Part of the appeal of a book is seeing the thing as an object. Even better is holding it in your hand.
Part of the appeal of a book is seeing the thing as an object. Even better is holding it in your hand.
Just so as not to leave Hillary lingering at the top of the blog, I give you three baby lions.
Dear Senator Clinton,
Congratulations on winning the Pennsylvania Primary! Will you drop out now?
One of the reoccurring problems in serialized storytelling is Villain Decay. Your Big Bad appears, scares the bejesus out of the hero, who just barely survives the first encounter to fight another day for Truth, Justice and another sign post an the way to Earth. But by the sixth or seventh time the villain appears, the hero has figured out their week spots and they are easily defeated. If they keep coming back after that, this big bad scary villain devolves into a joke.
Last week a British illustrator called Jonathan Edwards informed me that he had come across a book that contained his illustrations along with other illustrators work. He contacted me because the book is also riddled with interviews that he recognized as being the interviews I conducted for the LCS.Today I received a copy of the book (costing me $100) and to my horror it has plagiarized the art blog. This has left me deeply upset!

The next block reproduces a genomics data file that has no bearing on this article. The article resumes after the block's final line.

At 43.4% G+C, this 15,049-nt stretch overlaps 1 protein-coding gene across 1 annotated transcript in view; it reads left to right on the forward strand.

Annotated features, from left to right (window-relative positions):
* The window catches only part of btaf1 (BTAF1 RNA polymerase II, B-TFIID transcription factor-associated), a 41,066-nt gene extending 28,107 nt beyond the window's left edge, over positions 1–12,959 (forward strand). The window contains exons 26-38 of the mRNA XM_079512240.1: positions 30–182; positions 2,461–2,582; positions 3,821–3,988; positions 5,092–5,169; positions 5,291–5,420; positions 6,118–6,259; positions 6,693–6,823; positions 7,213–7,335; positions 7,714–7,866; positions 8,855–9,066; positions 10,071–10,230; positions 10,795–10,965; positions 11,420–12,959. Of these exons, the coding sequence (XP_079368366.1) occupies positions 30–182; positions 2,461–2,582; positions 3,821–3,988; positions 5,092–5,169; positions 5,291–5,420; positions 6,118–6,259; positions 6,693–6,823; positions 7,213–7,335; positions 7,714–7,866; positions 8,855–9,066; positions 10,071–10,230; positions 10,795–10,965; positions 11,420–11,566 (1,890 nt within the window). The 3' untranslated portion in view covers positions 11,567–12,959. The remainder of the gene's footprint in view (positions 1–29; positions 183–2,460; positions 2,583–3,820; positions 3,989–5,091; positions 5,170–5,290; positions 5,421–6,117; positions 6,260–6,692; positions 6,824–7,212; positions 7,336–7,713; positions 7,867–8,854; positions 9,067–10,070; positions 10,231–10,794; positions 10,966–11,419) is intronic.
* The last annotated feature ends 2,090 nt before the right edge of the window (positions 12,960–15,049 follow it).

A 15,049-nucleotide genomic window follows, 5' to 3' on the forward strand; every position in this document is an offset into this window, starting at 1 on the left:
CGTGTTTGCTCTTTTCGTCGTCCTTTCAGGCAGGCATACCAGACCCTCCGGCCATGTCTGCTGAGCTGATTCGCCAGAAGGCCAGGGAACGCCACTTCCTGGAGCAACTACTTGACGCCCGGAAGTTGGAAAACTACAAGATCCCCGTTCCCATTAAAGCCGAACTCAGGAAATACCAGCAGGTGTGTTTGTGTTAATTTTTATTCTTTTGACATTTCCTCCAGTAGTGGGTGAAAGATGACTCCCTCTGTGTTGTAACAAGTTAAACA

This has not only hurt me… The book is available online and in book stores and every image in it has been stolen from my community website and the websites of the illustrators featured – with the interviews being the backbone of the publication. Before anyone asks – the internet is publicly accessible not public domain, copyright still applies.
The images file-names on the CD have not even been renamed in anyway, so you can see exactly where they were taken from. The interviews are word for word with all the typos and switching between English and American grammar. Also according to the Book the interviews were produced by the Art Director Bernadette • J with no reference to the LCS.
Personally this has hurt me as I’ve spent the last three years building the archive of Artist interviews on the LCS. But what has really made me angry is that all that work included in the book has been stolen from the illustrators involved with some of them even being credited for work that is not their own. I am sure some of them won’t care much, but others will and will want retribution. Someone has made a lot of money from this book and it wasn’t me or the unknowing contributors. So please do not buy it!